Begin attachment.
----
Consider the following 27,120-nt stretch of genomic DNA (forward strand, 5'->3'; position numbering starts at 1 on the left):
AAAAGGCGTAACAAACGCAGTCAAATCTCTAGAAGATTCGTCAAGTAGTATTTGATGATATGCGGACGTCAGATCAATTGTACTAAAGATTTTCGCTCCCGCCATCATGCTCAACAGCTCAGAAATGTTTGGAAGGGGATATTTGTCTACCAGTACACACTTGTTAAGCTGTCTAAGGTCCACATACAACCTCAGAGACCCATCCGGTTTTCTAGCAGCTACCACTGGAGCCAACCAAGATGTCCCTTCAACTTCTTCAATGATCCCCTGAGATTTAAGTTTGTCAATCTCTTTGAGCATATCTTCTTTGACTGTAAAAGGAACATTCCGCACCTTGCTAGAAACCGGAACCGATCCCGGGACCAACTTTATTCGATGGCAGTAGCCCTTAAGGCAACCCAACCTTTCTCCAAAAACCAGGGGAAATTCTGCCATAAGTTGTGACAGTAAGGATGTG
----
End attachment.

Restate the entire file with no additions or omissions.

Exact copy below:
Consider the following 27,120-nt stretch of genomic DNA (forward strand, 5'->3'; position numbering starts at 1 on the left):
AAAAGGCGTAACAAACGCAGTCAAATCTCTAGAAGATTCGTCAAGTAGTATTTGATGATATGCGGACGTCAGATCAATTGTACTAAAGATTTTCGCTCCCGCCATCATGCTCAACAGCTCAGAAATGTTTGGAAGGGGATATTTGTCTACCAGTACACACTTGTTAAGCTGTCTAAGGTCCACATACAACCTCAGAGACCCATCCGGTTTTCTAGCAGCTACCACTGGAGCCAACCAAGATGTCCCTTCAACTTCTTCAATGATCCCCTGAGATTTAAGTTTGTCAATCTCTTTGAGCATATCTTCTTTGACTGTAAAAGGAACATTCCGCACCTTGCTAGAAACCGGAACCGATCCCGGGACCAACTTTATTCGATGGCAGTAGCCCTTAAGGCAACCCAACCTTTCTCCAAAAACCAGGGGAAATTCTGCCATAAGTTGTGACAGTAAGGATGTG